Glenn Beck: 'America's soundtrack'


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GLENN: You're telling me that the country that embraced this really, truly understood drill for more oil in ANWR? No.

STU: This was out as we voted for it and then the stupid President Clinton vetoed it.

GLENN: No, this is -- oh.

STU: Maybe he vetoed it because of this.

GLENN: This is where -- this is where, when we were in our cars and we turned on the radio, we should have known Jesus is coming soon, within -- when did this come out?

DAN: That would be 1996.

STU: I mean, you can't judge -- clearly we were gone by this time.

GLENN: Jesus in 16 years. From right -- that's when it would have been on the radio. Yep, 16-year warning.

STU: She is laughing, Glenn.

GLENN: I can't take it.

STU: You've got to think she's having a good time.

GLENN: Can't take it.

STU: She's having a good time, she's getting into it. Kind of nice.

GLENN: You know this song, was it from the Nineties or the 2000s? What was it? I hate the -- you know back in the old days when our great, great-grandparents were around? They called is the oughts. We don't have that.

STU: That's amazing. We went through the --

GLENN: We're almost through the decade and we don't know how to say it, the 2000s, back in the -- we don't have anything. Our grandparents -- that's another sign. That's another sign. Our grandparents figured it out! In ought one, in ought two. Can you imagine hearing somebody say that? Why? Why is that so bad? It makes sense. Instead we're like in the 2000s. That's 100-year span. That's a 1,000-year span!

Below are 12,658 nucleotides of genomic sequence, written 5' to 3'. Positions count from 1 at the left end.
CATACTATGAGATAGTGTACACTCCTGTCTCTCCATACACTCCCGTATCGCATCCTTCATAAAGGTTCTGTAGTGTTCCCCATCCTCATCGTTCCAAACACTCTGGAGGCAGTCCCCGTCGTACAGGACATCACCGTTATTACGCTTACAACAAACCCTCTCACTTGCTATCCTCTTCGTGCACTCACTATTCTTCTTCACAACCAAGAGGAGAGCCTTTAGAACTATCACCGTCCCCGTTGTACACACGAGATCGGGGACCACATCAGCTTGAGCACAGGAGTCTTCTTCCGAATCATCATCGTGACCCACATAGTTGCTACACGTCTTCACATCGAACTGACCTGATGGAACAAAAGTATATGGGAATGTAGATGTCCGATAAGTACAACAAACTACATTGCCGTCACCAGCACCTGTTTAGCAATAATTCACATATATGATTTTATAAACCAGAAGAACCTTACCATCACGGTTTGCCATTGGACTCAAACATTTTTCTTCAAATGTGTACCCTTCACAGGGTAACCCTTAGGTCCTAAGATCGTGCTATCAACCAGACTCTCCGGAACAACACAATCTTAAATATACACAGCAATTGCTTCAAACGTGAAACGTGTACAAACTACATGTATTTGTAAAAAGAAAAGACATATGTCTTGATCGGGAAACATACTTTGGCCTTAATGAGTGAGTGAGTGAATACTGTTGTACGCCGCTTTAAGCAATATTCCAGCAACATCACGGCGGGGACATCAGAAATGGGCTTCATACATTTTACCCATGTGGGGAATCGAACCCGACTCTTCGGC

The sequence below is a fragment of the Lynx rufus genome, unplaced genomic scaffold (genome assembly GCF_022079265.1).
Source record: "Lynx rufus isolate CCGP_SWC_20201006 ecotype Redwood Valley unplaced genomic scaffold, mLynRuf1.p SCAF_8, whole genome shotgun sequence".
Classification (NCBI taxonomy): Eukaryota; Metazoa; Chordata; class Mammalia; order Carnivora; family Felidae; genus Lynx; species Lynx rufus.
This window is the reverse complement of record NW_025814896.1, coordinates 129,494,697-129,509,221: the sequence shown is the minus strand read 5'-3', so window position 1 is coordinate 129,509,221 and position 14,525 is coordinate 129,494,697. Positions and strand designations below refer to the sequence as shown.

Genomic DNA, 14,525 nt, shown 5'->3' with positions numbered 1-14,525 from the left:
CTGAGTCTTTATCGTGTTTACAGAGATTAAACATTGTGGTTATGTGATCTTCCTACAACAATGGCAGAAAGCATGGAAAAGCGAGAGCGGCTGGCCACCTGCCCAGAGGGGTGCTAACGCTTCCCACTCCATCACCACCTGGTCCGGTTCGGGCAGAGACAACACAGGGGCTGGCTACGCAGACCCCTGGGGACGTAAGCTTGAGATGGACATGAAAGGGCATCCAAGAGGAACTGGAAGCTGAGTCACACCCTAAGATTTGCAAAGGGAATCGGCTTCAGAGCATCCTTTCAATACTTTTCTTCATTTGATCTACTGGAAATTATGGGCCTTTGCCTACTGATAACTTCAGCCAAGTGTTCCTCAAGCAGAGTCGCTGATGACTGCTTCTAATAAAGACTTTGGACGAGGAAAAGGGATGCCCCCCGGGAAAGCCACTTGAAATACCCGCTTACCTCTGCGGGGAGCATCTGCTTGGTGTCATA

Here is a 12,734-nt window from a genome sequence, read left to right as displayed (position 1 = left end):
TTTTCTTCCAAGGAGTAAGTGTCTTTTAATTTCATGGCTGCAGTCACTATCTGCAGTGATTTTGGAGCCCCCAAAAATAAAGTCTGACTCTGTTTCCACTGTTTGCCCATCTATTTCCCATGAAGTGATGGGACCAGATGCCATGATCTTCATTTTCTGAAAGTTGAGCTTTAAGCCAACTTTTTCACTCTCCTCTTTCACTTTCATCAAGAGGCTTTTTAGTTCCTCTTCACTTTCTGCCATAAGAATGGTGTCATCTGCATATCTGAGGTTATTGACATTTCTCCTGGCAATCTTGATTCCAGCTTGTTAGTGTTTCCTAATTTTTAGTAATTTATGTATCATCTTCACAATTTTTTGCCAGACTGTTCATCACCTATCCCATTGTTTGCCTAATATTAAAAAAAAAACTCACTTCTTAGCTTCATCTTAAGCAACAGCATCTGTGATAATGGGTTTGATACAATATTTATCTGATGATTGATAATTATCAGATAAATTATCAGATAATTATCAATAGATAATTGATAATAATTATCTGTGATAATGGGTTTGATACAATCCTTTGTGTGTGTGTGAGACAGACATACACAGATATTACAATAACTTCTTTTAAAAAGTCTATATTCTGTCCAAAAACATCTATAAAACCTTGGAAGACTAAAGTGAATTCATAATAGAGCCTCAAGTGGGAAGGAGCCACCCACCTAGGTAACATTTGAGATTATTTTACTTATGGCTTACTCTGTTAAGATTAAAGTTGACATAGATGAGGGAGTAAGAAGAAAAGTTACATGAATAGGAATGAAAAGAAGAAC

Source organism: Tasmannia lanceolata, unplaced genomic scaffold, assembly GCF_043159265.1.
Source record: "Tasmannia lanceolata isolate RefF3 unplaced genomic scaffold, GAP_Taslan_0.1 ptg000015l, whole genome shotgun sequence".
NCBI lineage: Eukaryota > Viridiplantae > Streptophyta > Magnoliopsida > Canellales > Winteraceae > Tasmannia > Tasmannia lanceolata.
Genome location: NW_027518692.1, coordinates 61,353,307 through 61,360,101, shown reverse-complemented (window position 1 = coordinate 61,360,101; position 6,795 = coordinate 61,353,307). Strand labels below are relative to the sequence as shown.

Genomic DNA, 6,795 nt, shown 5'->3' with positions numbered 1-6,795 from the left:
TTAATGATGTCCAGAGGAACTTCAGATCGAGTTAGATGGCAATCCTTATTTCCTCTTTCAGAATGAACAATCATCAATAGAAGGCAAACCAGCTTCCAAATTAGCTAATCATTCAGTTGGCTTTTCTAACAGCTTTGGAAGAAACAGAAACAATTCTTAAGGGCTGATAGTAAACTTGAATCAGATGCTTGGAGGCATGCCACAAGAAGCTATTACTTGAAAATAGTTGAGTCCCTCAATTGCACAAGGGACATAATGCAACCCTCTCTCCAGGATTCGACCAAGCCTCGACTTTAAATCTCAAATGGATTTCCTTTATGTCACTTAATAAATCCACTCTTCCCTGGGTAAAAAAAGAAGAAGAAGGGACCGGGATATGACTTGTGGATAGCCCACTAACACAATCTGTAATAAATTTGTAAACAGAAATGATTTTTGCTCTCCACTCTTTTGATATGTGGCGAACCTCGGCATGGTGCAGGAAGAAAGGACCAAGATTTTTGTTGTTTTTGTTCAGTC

STU: Yeah, we definitely failed. We failed as a society and I think Macarena proves that. I'm just saying the point of when we turned over is, I don't think you're right to say it's in the Eighties at all. I think it was long gone before that. I mean, you -- it's -- this is what I want. I want a full and open, honest debate about when the turnover was. I want 17,000 town hall meetings scheduled every 90 minutes until we figure this out because this is important.

GLENN: If I said no, would I be dodging that debate?

STU: Yes, of course you'd be dodging that debate.

GLENN: I'd be dodging that debate. I will give you that it's not Macarena, but I believe the end of all society started with Rapper's Delight.

STU: With Rapper's Delight?

GLENN: Rapper's Delight.

STU: Well, that's the Seventies.

GLENN: I know. That was just a, that was a coming echo. That was like, ooh, trouble.

STU: Is this any deeper than you just don't like rap?

GLENN: Nope, nope.

STU: This is a legitimate viewpoint. I'm just trying to get to the bottom.

GLENN: No, it is legitimate. It's legitimate.

STU: You think rap in particular, dancing rap about dinner at a friend's house is what ended the society?

GLENN: Uh-huh, Rapper's Delight. Play it. Do you have it? Sugar, Sugarhill Gang, Sugar -- stop just a second.

Dan, I have to question. How do you just happen to have that ready so rapidly?